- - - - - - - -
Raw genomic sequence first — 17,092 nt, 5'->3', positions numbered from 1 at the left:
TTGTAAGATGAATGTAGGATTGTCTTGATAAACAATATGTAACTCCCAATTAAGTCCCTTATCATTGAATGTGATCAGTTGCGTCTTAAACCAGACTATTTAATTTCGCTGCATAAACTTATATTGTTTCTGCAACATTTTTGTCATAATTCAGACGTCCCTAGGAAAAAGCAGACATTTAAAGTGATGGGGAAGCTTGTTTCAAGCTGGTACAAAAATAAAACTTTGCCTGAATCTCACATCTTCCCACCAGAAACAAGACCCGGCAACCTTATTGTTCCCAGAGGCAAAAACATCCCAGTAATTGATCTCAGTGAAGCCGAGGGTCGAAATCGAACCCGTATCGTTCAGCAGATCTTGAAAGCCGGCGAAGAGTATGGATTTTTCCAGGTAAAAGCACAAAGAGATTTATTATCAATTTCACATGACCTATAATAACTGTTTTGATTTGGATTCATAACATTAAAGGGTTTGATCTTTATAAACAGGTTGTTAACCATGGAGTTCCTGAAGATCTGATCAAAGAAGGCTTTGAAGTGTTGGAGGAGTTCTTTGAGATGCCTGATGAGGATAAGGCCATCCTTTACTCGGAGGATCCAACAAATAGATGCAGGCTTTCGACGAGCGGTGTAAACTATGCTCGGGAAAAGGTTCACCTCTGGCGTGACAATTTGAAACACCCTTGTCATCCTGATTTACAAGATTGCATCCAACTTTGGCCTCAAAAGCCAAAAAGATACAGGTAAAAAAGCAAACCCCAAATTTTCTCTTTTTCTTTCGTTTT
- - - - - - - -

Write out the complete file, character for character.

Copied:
Raw genomic sequence first — 17,092 nt, 5'->3', positions numbered from 1 at the left:
TTGTAAGATGAATGTAGGATTGTCTTGATAAACAATATGTAACTCCCAATTAAGTCCCTTATCATTGAATGTGATCAGTTGCGTCTTAAACCAGACTATTTAATTTCGCTGCATAAACTTATATTGTTTCTGCAACATTTTTGTCATAATTCAGACGTCCCTAGGAAAAAGCAGACATTTAAAGTGATGGGGAAGCTTGTTTCAAGCTGGTACAAAAATAAAACTTTGCCTGAATCTCACATCTTCCCACCAGAAACAAGACCCGGCAACCTTATTGTTCCCAGAGGCAAAAACATCCCAGTAATTGATCTCAGTGAAGCCGAGGGTCGAAATCGAACCCGTATCGTTCAGCAGATCTTGAAAGCCGGCGAAGAGTATGGATTTTTCCAGGTAAAAGCACAAAGAGATTTATTATCAATTTCACATGACCTATAATAACTGTTTTGATTTGGATTCATAACATTAAAGGGTTTGATCTTTATAAACAGGTTGTTAACCATGGAGTTCCTGAAGATCTGATCAAAGAAGGCTTTGAAGTGTTGGAGGAGTTCTTTGAGATGCCTGATGAGGATAAGGCCATCCTTTACTCGGAGGATCCAACAAATAGATGCAGGCTTTCGACGAGCGGTGTAAACTATGCTCGGGAAAAGGTTCACCTCTGGCGTGACAATTTGAAACACCCTTGTCATCCTGATTTACAAGATTGCATCCAACTTTGGCCTCAAAAGCCAAAAAGATACAGGTAAAAAAGCAAACCCCAAATTTTCTCTTTTTCTTTCGTTTT